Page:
Finally, we have modern event handling which allows multiple handlers to be specified for the same event. Unfortunately, Microsoft and the W3C had a few differences of opinion with regard to their implementation and only IE9 supports addEventListener(). We can, however, use a little object detection to create a cross-browser event-attaching function which works in all browsers:

<p><a id="link" href="#">click me</a></p>

var link = document.getElementById("link");
AttachEvent(link, "click", EventHandler);

function AttachEvent(element, type, handler) {
	if (element.addEventListener) element.addEventListener(type, handler, false);
	else element.attachEvent("on"+type, handler);

function EventHandler(e) {

As with DOM0, all browsers set ‘this’ to the element which fired the event … except one. Internet Explorer 8.0 and below only reference the event handler so ‘this’ is always the global window object.

Fortunately we can determine the target element from the event object instead:

function EventHandler(e) {
	e = e || window.event;
	var target = || e.srcElement;

Phew. And you wondered why jQuery became so popular!

  • Abhay

    Javascript event handling is very interesting topic. There are differences for passing ‘this’ or implementation in different browsers.
    Thank you for summarizing this.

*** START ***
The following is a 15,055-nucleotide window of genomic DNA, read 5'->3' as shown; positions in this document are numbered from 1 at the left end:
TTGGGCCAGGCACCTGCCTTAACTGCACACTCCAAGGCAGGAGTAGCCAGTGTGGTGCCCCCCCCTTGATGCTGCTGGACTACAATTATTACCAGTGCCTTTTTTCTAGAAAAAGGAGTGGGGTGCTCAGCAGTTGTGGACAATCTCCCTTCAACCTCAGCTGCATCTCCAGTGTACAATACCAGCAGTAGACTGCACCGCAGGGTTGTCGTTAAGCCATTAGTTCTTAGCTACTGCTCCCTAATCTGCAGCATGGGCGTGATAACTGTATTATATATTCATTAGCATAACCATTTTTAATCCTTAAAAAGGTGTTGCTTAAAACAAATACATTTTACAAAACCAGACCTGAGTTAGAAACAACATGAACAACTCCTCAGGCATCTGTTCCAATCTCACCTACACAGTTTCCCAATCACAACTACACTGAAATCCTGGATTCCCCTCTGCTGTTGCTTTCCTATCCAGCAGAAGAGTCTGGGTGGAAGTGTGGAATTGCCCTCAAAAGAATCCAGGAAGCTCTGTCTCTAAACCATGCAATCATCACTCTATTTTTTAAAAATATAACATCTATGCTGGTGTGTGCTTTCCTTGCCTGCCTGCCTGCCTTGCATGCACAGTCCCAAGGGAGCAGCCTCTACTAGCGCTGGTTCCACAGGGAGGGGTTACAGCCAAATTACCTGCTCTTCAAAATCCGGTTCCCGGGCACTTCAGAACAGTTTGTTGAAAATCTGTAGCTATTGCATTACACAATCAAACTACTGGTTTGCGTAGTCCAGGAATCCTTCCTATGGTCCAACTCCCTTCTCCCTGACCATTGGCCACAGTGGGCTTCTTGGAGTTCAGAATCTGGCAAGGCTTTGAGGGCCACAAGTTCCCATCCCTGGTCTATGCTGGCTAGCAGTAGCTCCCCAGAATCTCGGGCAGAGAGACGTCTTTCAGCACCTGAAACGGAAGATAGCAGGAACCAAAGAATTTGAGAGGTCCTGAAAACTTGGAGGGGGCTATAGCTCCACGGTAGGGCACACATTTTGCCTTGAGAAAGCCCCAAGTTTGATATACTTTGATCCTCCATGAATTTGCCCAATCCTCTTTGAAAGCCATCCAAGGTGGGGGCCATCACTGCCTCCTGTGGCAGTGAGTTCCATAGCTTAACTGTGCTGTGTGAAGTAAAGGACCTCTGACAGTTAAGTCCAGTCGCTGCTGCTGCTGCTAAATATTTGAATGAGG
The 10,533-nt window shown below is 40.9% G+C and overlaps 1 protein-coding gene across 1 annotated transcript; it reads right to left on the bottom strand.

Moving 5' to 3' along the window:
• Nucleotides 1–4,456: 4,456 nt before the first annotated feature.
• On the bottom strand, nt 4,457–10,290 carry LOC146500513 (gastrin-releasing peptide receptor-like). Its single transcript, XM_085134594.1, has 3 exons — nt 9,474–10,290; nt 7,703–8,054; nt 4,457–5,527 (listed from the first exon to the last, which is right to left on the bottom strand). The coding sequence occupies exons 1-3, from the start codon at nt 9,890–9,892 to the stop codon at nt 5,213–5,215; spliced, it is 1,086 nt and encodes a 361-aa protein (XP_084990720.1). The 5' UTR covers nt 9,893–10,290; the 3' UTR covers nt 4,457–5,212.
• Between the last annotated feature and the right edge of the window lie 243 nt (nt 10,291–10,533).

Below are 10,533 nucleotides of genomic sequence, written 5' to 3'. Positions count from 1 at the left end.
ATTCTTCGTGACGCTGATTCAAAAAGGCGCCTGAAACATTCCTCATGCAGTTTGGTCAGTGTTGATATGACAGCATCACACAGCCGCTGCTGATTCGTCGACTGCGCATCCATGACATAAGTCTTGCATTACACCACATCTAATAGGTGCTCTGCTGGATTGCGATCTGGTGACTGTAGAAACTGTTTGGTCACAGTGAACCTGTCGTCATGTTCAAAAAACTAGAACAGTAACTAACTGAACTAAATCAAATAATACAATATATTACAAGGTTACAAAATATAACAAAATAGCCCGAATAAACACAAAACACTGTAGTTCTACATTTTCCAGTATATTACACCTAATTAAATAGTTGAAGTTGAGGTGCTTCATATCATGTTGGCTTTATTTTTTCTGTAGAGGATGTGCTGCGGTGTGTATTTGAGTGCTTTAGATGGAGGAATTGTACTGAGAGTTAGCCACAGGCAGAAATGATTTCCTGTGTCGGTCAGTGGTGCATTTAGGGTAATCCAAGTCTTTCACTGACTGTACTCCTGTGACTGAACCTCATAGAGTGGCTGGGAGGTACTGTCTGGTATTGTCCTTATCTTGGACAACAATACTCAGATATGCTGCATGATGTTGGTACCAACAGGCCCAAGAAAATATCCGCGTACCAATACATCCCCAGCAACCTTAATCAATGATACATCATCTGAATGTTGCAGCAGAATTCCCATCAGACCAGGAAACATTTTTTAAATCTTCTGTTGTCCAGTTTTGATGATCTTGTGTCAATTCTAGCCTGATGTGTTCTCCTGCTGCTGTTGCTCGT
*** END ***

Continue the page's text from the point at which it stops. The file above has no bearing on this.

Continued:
• AdamT

    The two preceding comments have no point. Are they spam attempts?

    • Hey AdamT. Maybe not spam as such, but not quite right either. I removed them, and emphasise that there’s no reflection on Abhay’s comment. Of course, this kinda leaves your comment hanging there, but hey – we know what you mean. Meant. You know.

  • When you say “all browsers set ‘this’ to the element which fired the event” — that’s not strictly true.

    It would be more accurate to say, they do this *now*. But they never used to. If you go back to circa Firefox 1, Safari 2, and Opera 8, the ‘this’ in that context refers to window (as it should!). It’s only because they bowed to opinion that said it would be more useful to refer to the capturing element (which it is, of course, but it’s still wrong!)

    Really, to find a target element within an event listener, you should use event properties like target or currentTarget

  • Rudie

    Actually, `this` and `` aren’t always the same object and it’s pretty shameful that you don’t know that.

    `` is what you clicked on.

    `this` is the element with the event attached

    PS. Why don’t you use markdown in these comments? Please?

  • Not quite :)

    ‘’ is the target of the event — which is not necessarily the element you clicked on, it’s the element the event was fired from. They’re usually the same, but not always (because of event bubbling)

    ‘this’ is only the element with the event attached in modern implementations of event listeners, and DOM0 event handlers.

  • Camilo

    Thanks! It worked perfect for me, I spent hours trying to accomplish using ‘this’ without results

    Great job

    regards from Uruguay!